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J Neuropsychol. 2017 Jun;11(2):174-200. doi: 10.1111/jnp.12082. Epub 2015 Aug 4.

Executive function in paediatric medulloblastoma: The role of cerebrocerebellar connections.

Author information

1
Program in Neuroscience and Mental Health, Hospital for Sick Children, Toronto, Ontario, Canada.
2
Department of Psychology, Collaborative Program in Neuroscience, University of Toronto, Ontario, Canada.
3
Department of Psychology, Hospital for Sick Children, Toronto, Ontario, Canada.
4
Pediatric Oncology Group of Ontario, Toronto, Ontario, Canada.
5
Division of Hematology/Oncology, Hospital for Sick Children, Toronto, Ontario, Canada.
6
Division of Neurosurgery, Arthur and Sonia Labatt Brain Tumor Research Centre, Hospital for Sick Children, Toronto, Ontario, Canada.
7
Program in Developmental and Stem Cell Biology, Hospital for Sick Children, Toronto, Ontario, Canada.
8
Diagnostic Imaging, Hospital for Sick Children, Toronto, Ontario, Canada.
9
Genetics and Genome Biology Program, Hospital for Sick Children, Toronto, Ontario, Canada.
10
Department of Pediatrics, University of Toronto, Ontario, Canada.

Abstract

Executive functions (EFs) are involved in the attainment, maintenance, and integration of information; these functions may play a key role in cognitive and behavioural outcomes in children treated for medulloblastoma (MB). At present, it remains unclear which EFs are most sensitive to the treatment effects for MB and whether damage to cerebrocerebellar circuitry is associated with EF. We completed a comprehensive evaluation of EF in 24 children treated for MB and 20 age-matched healthy children (HC) and distilled these measures into components. Six components (C1-C6) were extracted from our model, reflecting dissociable constructs of EF: C1 = cognitive efficiency; C2 = planning/problem-solving; C3 = positive cognitive emotion regulation; C4 = working memory; C5 = negative cognitive emotion regulation; and C6 = mixed cognitive emotion regulation. Group differences were found for C1, C2, C3, and C4; the MB group showed poorer performance on EF tasks and made less use of positive cognitive emotion regulation strategies relative to HC. Compromise to cerebrocerebellar microstructure - cerebro-ponto-cerebellar and cerebello-thalamo-cerebral pathways - was evident in children treated for MB compared to HC. We found that cerebrocerebellar circuitry has a mediating effect on one component of EF following treatment for MB - working memory.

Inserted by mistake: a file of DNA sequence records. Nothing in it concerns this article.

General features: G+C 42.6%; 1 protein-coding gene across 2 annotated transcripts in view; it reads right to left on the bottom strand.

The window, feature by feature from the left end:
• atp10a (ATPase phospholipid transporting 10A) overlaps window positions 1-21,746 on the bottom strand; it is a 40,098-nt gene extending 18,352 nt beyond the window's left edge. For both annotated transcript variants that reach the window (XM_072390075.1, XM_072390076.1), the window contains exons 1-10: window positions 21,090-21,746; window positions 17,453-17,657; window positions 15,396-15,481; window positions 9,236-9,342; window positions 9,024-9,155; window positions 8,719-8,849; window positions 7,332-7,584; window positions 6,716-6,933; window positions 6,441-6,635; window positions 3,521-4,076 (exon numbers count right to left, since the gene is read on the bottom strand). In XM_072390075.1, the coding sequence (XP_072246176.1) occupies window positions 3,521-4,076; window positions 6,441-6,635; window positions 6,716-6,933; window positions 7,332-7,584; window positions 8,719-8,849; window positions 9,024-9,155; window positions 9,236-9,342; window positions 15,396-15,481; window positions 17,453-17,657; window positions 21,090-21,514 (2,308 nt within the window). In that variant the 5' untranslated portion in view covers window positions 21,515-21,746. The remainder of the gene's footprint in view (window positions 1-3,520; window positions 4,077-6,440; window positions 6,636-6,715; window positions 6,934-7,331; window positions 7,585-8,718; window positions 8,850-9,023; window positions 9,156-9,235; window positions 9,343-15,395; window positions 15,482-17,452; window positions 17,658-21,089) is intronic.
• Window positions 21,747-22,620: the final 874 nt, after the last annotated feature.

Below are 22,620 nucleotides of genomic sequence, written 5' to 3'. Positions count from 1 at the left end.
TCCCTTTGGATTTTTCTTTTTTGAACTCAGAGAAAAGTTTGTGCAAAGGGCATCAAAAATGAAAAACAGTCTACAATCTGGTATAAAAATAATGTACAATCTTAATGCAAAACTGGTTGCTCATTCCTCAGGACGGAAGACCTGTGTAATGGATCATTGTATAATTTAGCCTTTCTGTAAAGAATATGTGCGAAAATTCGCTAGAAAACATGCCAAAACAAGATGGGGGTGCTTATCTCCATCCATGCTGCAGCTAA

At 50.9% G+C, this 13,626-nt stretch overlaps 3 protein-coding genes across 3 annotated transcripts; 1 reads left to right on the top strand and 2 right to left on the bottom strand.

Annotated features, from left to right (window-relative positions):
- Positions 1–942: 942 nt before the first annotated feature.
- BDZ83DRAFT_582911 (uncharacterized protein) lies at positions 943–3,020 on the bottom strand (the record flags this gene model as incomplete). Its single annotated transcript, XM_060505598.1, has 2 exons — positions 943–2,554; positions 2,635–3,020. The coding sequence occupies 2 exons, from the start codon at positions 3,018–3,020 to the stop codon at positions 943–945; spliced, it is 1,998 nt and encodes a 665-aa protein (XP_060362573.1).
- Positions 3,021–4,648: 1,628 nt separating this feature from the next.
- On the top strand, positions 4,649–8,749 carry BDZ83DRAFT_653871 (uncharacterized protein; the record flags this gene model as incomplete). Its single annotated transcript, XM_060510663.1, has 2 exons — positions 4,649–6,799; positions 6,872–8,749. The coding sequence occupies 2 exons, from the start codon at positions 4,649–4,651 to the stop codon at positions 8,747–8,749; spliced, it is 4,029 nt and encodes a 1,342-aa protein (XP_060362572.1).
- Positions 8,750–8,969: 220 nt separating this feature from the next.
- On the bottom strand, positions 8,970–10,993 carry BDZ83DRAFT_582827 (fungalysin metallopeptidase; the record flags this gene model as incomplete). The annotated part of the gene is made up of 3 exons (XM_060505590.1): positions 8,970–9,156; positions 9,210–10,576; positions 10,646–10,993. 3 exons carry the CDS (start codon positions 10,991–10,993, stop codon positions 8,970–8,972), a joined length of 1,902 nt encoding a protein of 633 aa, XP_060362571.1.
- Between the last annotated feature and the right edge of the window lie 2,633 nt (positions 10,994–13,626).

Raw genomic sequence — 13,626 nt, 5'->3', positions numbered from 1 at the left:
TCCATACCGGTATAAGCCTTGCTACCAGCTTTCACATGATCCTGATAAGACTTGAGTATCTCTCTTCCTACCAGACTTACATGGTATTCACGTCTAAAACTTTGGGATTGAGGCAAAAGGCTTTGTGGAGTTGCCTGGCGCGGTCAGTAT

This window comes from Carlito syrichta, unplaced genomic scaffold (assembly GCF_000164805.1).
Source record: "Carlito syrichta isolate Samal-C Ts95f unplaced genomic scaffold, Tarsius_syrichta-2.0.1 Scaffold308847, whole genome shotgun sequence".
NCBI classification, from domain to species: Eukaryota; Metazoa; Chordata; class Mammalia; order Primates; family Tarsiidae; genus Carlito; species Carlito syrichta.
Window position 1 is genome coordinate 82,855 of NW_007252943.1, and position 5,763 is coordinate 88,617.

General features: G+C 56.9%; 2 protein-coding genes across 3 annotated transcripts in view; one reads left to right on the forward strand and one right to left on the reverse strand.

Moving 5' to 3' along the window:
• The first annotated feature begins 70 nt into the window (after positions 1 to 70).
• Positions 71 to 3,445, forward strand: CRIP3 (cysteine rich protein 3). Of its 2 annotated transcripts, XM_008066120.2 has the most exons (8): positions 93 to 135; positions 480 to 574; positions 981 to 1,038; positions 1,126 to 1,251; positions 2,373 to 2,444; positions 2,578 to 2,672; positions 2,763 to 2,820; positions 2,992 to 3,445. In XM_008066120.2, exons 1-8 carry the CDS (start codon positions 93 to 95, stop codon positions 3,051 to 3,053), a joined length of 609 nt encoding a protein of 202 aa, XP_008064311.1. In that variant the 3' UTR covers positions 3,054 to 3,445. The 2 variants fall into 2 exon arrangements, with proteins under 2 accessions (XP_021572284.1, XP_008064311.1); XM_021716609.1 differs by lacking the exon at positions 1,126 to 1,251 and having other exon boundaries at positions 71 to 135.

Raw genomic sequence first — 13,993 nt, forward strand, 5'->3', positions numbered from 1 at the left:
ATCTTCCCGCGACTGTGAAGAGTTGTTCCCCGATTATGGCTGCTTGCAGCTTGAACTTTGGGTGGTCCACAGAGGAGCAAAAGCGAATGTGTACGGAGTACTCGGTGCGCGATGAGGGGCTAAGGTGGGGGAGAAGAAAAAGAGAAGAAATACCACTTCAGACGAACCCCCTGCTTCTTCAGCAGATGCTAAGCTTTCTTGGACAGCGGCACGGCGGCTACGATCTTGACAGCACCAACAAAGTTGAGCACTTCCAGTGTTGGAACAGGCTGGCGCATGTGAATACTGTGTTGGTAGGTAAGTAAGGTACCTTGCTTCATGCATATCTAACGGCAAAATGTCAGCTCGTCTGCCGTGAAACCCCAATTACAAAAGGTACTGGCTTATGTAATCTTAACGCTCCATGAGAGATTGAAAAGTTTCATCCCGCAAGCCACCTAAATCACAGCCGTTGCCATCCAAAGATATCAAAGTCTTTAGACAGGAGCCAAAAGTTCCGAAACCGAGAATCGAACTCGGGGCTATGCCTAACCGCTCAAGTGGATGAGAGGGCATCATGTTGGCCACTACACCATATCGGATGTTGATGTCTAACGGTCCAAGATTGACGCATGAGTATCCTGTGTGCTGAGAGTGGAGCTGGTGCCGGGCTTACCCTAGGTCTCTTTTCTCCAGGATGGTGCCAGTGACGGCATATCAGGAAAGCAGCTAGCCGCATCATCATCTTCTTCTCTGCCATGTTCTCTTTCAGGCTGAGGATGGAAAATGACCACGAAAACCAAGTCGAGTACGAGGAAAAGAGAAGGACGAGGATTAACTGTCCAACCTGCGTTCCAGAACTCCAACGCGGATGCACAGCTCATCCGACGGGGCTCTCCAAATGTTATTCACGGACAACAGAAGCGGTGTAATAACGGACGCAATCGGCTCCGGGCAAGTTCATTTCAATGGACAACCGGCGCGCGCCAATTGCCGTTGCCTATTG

KEYWORDS:

cerebrocerebellar pathways; diffusion tensor imaging; emotion regulation; executive function; medulloblastoma; white matter

PMID:
26242813
DOI:
10.1111/jnp.12082
[Indexed for MEDLINE]

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